Farm Dinner with Terroir Restaurant at Aspen Moon Farm

September 17, 2011

Last weekend we attended a farm dinner at Aspen Moon Farm, an awesome little farm in Hygiene, CO owned by Jason and Erin Griffith. Several members of my book club belong to the Aspen Moon Farm CSA (Community Shared Agriculture), so we had inside knowledge about how great their produce is. (I’ve also bought things from them at the Farmers’ Market, and been very happy with it). All of my book club and their significant others attended the dinner, as well as some of the farm workers, other CSA members, neighbors of the farm, and other food aficionados.

Before we sat down to eat, Jason took us on a tour. The farm is only 5 acres, but they get an incredible amount and variety of produce out of it. They use sustainable, pesticide-free farming methods, and have a great respect for the land. They are working on achieving their organic certification, and are considering going even further to get biodynamic certification. One of the tenets of biodynamic agriculture is the creation of a largely self-sustainable ecosystem in which as few external resources are used as possible. There are a couple of practices that Jason and Erin discussed that struck me as perfect examples of this type of closed-loop, sustainable system. The first deals with water supply.  Aspen Moon sold their water rights to Left Hand Water so that they could dig a well on their property, and therefore obtain all of their water from the farm itself. The second is the use of their farm-foraging, egg-laying chickens to provide fertilizer. They haven’t yet attained the level of biodynamic, self-sustaining farming that they would like, but are always progressing toward that goal.

The orchestration of the meal was done by Terroir, a very popular Farm to Table restaurant in Longmont, which gets a large portion of its produce form Aspen Moon Farm. Terroir owners Tim Payne and Melissa Newell (Tim is also the executive chef) provided a wonderful four course dinner, cooked in the farm field with portable equipment. Paired with each course were some very impressive biodynamic wines provided by Kermit Lynch Wine Merchant.

Other people at the dinner took lovely pictures of the farm, the sunset and the full moon. I got pictures of the chickens. That’s pretty typical for me. I headed over to the large pen they were in between courses to take a picture, and they all came trotting over to me. I soon found myself trying to apologize to them and explain that I was just there for a picture, not with food. At that point I remembered I was in public, snapped a couple of pictures, and returned to the table.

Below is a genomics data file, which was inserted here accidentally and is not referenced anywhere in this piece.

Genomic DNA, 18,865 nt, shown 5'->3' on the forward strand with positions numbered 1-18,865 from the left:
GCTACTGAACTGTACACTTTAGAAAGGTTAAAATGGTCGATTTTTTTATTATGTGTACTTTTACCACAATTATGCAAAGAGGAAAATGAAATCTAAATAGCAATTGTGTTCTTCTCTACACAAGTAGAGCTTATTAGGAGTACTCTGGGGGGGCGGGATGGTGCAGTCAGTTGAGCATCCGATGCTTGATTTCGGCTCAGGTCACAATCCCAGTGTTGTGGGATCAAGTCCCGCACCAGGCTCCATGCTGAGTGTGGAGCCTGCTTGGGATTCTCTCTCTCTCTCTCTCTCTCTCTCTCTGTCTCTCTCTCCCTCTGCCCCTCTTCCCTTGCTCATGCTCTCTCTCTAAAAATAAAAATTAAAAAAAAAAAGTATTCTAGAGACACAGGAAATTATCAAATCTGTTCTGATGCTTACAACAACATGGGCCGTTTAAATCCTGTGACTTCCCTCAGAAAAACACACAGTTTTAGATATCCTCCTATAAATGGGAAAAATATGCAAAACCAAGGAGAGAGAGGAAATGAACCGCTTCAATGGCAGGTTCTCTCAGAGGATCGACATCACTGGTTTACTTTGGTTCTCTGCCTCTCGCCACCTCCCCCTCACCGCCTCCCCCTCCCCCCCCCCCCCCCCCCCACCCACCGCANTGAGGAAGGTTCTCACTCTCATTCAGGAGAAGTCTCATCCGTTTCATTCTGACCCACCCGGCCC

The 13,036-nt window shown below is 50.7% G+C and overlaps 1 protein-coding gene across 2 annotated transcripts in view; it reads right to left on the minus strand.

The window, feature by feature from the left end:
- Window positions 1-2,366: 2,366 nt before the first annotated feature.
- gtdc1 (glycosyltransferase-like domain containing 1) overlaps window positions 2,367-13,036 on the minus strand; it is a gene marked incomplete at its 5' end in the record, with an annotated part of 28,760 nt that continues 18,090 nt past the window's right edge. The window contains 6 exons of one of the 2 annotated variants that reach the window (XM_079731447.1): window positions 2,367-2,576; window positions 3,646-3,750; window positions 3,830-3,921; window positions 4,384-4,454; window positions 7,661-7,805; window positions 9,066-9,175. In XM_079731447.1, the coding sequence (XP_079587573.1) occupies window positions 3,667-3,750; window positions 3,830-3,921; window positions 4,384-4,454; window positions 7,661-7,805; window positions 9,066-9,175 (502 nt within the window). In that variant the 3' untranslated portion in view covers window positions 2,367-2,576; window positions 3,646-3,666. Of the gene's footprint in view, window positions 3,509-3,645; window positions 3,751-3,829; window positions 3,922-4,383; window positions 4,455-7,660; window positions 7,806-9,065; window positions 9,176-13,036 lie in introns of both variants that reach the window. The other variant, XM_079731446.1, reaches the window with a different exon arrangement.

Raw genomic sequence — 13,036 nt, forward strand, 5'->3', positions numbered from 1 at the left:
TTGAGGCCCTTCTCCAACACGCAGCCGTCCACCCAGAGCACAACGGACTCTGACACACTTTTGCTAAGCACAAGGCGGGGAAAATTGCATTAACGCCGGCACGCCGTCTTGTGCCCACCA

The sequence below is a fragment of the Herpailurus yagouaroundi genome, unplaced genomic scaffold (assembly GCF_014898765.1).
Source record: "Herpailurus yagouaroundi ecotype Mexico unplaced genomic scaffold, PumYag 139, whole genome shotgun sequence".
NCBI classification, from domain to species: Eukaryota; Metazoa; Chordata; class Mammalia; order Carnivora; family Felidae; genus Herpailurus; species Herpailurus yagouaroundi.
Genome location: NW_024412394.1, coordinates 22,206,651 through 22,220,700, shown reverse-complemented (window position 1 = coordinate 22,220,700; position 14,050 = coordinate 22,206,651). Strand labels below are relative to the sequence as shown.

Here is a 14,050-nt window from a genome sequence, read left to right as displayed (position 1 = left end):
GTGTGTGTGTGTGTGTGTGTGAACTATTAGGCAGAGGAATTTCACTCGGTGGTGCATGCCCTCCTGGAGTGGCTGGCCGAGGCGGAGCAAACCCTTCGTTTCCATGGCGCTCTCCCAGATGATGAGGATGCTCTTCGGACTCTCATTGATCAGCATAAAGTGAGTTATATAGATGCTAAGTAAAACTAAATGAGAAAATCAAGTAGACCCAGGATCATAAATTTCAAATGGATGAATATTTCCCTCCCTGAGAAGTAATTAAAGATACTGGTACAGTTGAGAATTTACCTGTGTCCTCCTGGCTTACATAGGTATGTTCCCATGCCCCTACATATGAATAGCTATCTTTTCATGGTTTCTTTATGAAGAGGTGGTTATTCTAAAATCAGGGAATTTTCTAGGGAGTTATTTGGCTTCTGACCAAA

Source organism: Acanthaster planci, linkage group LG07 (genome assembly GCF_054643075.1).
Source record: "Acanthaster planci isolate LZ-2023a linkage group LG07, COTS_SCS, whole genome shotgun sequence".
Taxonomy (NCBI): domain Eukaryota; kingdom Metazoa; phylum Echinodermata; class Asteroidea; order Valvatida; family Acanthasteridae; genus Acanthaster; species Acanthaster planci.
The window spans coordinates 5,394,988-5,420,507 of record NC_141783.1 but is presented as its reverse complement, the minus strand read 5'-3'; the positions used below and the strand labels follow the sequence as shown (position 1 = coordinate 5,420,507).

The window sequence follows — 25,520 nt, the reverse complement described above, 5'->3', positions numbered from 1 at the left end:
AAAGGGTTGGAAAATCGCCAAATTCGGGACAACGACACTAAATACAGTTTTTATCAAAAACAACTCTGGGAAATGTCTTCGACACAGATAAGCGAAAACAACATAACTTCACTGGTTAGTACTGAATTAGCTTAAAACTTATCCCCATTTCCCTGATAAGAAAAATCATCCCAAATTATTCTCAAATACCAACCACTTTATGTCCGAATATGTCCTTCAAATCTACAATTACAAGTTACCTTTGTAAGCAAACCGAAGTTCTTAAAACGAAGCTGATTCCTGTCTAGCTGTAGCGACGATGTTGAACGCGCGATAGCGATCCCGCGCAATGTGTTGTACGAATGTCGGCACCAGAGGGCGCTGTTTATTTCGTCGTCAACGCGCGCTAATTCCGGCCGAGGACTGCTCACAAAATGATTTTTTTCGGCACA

The Egg and Fertilizer Crew at Aspen Moon Farm

The Egg and Fertilizer Crew

I did, however take pictures of the food (aside from the passed appetizers).  So without further ado:

The first sit-down course was a potato, poblano and sweet corn chowder with crispy bacon and grilled sea scallop.

Potato, Poblano and Sweet Corn Chowder

Potato, Poblano and Sweet Corn Chowder

The second course was a gorgeous spicy green salad with carrots, Japanese cucumbers, shallots, peanuts, soy beans, and cilantro with a ginger citrus vinaigrette.

Salad of Spicy Greens

Salad of Spicy Greens

The main course was a very lovely roasted cornish game hen served with Procencal ratatouille and pistou.

Roasted Cornish Game Hen

Roasted Cornish Game Hen

We ended the meal with a grilled Palisade peach with rosemary infused brown sugar syrup and almond nougatine. By the time dessert rolled around, it was fairly dark, so the picture does not do the food justice.

Grilled Peach with Almond Nougatine

Grilled Peach with Almond Nougatine

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2 Responses to “Farm Dinner with Terroir Restaurant at Aspen Moon Farm”


  1. Great post! Looks like a really great dinner. Don’t you love these small farms and all the consciousness that is going on to produce what they do? Thanks for the introduction to the farm!


    • Thank you! I adore all the local small farms. We’ve dined at Cure, Red Wagon and now Aspen Moon, and all of the people who own and/or work on the farm are so nice and knowledgeable and respectful of the earth. It makes me hopeful.


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